Some are Always so Certain and the Wiser so Full of Doubts: The Impact of Bias on Best Practice in Physiotherapy

In our last blog we looked at the strategies we can use to develop athleticism in our young athletes. We highlighted the need for long-term engagement of both the coach and athlete to develop the various physical and psychological qualities, in order to optimise the development of the qualities required to develop ‘athleticism’. There are lots of variables in this process, interacting at different stages to add chaos to the journey. Thus, it is our job to utilise our skills and best practice to control as many of these variables as possible and gain the best outcome for that individual. In this blog we are going to explore how certain we can be about some of our commonly held beliefs in the field of physiotherapy.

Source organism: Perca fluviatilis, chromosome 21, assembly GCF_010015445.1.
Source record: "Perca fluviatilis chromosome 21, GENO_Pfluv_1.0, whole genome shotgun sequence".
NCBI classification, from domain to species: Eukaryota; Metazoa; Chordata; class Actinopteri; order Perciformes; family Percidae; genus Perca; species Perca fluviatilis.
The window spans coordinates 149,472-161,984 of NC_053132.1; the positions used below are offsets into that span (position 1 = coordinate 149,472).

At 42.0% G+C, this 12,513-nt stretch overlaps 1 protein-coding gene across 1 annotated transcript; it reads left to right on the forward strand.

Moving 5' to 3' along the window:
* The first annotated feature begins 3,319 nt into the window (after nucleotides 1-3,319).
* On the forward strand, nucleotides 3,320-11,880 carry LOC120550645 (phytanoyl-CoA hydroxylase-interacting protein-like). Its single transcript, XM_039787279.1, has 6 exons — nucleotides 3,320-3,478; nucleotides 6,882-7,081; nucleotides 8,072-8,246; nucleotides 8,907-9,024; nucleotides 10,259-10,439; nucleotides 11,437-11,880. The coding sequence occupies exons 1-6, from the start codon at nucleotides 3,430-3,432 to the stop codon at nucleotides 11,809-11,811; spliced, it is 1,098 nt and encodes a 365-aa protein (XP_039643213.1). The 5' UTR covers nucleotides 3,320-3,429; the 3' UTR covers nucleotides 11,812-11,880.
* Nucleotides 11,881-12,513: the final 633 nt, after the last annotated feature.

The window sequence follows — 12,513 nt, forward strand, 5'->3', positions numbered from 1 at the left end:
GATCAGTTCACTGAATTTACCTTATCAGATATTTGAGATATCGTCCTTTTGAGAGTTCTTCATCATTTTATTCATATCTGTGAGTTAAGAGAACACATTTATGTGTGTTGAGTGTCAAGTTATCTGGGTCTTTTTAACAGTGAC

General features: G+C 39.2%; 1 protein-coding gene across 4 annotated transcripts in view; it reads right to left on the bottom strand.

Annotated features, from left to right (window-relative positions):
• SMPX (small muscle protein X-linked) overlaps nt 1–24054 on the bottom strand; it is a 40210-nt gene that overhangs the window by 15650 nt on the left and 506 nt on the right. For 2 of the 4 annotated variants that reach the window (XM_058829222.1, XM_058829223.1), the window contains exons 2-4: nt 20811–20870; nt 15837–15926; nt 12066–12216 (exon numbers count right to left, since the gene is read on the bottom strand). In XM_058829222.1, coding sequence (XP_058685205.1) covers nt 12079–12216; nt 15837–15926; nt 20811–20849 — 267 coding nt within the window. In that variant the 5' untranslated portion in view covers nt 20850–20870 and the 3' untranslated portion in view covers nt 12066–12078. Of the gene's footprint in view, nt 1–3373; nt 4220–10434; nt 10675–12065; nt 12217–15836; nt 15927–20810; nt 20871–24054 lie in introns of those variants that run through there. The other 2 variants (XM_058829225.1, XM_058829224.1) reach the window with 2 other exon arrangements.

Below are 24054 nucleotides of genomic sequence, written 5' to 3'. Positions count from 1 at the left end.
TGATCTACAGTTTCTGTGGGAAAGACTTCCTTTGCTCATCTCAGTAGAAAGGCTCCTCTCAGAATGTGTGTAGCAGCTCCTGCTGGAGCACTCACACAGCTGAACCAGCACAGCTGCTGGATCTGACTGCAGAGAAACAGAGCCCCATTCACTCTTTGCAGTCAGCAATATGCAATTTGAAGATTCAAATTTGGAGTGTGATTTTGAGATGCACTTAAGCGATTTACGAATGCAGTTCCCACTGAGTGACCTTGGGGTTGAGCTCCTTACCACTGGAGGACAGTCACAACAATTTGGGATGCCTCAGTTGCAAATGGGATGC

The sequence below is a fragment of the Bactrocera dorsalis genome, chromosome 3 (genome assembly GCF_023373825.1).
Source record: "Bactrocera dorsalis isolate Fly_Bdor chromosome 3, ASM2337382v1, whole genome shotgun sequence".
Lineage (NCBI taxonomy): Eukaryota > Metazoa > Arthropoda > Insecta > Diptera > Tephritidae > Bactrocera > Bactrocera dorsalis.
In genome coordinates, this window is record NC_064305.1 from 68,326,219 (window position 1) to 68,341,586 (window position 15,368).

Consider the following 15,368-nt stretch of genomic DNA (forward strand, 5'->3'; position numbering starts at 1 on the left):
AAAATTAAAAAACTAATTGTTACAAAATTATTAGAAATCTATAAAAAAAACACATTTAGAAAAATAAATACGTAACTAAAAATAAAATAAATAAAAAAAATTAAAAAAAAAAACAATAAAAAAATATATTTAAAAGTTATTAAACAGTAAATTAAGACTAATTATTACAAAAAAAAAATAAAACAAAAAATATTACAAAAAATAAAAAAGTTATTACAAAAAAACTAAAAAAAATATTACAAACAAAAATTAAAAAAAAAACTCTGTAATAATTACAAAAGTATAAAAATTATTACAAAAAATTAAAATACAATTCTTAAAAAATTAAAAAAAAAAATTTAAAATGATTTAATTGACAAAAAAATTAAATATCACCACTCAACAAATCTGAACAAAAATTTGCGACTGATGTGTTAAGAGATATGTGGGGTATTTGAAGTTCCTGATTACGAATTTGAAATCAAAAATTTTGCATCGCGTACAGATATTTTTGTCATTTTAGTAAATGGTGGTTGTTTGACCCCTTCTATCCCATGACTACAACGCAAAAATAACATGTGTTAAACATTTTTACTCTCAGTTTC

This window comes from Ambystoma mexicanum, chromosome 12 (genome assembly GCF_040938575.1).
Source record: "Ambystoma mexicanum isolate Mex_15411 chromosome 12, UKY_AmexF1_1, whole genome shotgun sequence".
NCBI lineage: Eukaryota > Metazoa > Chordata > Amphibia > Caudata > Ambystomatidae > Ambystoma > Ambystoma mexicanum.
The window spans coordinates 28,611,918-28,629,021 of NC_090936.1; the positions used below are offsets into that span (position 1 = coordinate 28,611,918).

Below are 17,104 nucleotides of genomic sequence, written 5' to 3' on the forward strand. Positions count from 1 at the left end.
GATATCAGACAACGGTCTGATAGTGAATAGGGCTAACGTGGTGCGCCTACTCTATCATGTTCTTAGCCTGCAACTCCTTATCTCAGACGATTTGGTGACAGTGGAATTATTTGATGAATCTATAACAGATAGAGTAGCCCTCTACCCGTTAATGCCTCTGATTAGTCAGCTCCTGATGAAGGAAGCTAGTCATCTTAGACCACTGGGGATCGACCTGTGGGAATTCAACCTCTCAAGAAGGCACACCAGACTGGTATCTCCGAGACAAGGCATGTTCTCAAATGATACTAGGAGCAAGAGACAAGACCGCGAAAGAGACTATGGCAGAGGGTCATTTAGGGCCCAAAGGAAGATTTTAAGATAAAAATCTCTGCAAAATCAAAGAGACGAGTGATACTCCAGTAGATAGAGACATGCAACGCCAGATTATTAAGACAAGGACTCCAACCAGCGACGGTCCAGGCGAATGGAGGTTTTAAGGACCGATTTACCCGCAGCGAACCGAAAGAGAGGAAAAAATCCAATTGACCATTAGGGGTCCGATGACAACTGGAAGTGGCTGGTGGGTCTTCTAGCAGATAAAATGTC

We all have a bias. As such, we will gravitate to the theories and opinions that we find fit our own narratives. Sometimes we even label our biases by declaring our alliance with a method, theory or modality e.g. manual therapist, exercise therapist or McKenzie therapist. This allows us to gravitate to others with the same biases, forming a bond as part of the same tribe, and openly advising others where our preferences reside. This tribalism can be valuable providing reassurance that there is certainty in the methods used to help our clients, patients, students get ‘better’. However, if we are too immersed in the culture in which our bias resides, then we are blinded to the development of other practices which other ‘tribes’ may provide.